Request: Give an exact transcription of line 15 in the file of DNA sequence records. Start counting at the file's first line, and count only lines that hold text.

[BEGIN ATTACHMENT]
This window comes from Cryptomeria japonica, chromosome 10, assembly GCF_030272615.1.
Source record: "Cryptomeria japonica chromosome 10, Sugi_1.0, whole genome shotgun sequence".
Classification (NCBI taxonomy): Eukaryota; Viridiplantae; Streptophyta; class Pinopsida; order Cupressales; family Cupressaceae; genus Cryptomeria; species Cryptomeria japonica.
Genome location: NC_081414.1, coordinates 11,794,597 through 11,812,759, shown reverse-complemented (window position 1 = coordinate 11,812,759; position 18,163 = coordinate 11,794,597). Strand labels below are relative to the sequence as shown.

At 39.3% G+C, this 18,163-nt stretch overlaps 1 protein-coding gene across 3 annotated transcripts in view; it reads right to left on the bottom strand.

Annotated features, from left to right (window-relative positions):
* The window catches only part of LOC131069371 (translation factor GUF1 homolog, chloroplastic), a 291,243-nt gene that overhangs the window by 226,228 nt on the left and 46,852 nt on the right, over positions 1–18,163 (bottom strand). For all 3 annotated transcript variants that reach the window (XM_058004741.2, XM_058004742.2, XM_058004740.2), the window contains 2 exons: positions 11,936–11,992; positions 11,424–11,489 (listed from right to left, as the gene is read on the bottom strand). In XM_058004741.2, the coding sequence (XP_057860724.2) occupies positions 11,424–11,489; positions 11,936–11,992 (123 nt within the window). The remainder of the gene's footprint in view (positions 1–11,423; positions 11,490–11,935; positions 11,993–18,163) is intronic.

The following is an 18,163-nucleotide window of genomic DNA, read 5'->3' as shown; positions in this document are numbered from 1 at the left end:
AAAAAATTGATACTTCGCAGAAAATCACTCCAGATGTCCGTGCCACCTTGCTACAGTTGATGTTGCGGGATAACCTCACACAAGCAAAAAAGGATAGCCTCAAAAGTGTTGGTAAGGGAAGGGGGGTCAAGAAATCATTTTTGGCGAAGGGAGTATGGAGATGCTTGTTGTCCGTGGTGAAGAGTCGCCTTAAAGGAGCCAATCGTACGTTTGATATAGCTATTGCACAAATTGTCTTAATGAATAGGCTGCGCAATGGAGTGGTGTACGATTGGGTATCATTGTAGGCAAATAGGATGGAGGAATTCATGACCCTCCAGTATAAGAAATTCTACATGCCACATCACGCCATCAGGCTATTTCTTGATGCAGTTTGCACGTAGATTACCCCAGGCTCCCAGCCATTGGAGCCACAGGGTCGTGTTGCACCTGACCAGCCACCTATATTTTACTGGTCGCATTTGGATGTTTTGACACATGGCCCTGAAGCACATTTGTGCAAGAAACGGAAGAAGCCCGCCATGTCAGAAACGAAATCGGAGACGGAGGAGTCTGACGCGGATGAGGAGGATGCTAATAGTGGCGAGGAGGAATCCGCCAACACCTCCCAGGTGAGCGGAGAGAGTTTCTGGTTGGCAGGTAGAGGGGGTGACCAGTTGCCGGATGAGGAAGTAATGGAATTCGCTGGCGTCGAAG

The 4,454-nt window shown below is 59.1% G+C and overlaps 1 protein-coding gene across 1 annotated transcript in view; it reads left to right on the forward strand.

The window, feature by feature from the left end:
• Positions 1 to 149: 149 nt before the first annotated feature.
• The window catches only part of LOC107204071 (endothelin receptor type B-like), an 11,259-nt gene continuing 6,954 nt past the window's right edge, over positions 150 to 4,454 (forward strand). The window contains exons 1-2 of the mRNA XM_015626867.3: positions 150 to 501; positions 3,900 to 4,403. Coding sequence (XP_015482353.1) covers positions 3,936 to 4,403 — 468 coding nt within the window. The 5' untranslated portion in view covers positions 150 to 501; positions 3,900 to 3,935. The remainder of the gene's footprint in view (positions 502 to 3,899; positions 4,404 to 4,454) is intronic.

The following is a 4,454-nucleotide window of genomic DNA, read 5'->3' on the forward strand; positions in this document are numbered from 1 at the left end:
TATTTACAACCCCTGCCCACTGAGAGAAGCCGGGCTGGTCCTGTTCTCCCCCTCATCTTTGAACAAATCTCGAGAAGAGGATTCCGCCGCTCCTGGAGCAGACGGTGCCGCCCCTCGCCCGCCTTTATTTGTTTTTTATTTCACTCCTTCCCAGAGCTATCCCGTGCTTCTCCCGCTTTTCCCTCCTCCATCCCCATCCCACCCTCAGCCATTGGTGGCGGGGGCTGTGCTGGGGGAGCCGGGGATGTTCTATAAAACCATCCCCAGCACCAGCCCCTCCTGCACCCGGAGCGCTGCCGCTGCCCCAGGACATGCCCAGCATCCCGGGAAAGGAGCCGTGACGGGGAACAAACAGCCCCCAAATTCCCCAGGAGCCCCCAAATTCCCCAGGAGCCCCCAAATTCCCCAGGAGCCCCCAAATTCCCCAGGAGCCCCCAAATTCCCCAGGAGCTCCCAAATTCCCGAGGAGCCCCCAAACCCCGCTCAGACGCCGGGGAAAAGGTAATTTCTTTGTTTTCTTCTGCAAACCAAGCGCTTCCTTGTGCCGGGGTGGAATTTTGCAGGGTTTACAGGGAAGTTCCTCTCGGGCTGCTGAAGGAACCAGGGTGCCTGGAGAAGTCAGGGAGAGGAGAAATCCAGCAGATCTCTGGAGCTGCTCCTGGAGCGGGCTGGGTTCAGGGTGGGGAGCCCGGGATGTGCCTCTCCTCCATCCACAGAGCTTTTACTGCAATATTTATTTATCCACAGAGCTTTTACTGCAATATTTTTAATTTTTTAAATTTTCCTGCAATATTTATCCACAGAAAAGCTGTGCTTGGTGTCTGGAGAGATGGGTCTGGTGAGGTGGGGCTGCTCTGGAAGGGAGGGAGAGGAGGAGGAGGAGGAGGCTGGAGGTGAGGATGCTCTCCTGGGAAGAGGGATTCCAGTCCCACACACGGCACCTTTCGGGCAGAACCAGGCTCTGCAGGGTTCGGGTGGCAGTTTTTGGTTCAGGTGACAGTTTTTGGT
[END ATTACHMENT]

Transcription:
TATTTACAACCCCTGCCCACTGAGAGAAGCCGGGCTGGTCCTGTTCTCCCCCTCATCTTTGAACAAATCTCGAGAAGAGGATTCCGCCGCTCCTGGAGCAGACGGTGCCGCCCCTCGCCCGCCTTTATTTGTTTTTTATTTCACTCCTTCCCAGAGCTATCCCGTGCTTCTCCCGCTTTTCCCTCCTCCATCCCCATCCCACCCTCAGCCATTGGTGGCGGGGGCTGTGCTGGGGGAGCCGGGGATGTTCTATAAAACCATCCCCAGCACCAGCCCCTCCTGCACCCGGAGCGCTGCCGCTGCCCCAGGACATGCCCAGCATCCCGGGAAAGGAGCCGTGACGGGGAACAAACAGCCCCCAAATTCCCCAGGAGCCCCCAAATTCCCCAGGAGCCCCCAAATTCCCCAGGAGCCCCCAAATTCCCCAGGAGCCCCCAAATTCCCCAGGAGCTCCCAAATTCCCGAGGAGCCCCCAAACCCCGCTCAGACGCCGGGGAAAAGGTAATTTCTTTGTTTTCTTCTGCAAACCAAGCGCTTCCTTGTGCCGGGGTGGAATTTTGCAGGGTTTACAGGGAAGTTCCTCTCGGGCTGCTGAAGGAACCAGGGTGCCTGGAGAAGTCAGGGAGAGGAGAAATCCAGCAGATCTCTGGAGCTGCTCCTGGAGCGGGCTGGGTTCAGGGTGGGGAGCCCGGGATGTGCCTCTCCTCCATCCACAGAGCTTTTACTGCAATATTTATTTATCCACAGAGCTTTTACTGCAATATTTTTAATTTTTTAAATTTTCCTGCAATATTTATCCACAGAAAAGCTGTGCTTGGTGTCTGGAGAGATGGGTCTGGTGAGGTGGGGCTGCTCTGGAAGGGAGGGAGAGGAGGAGGAGGAGGAGGCTGGAGGTGAGGATGCTCTCCTGGGAAGAGGGATTCCAGTCCCACACACGGCACCTTTCGGGCAGAACCAGGCTCTGCAGGGTTCGGGTGGCAGTTTTTGGTTCAGGTGACAGTTTTTGGT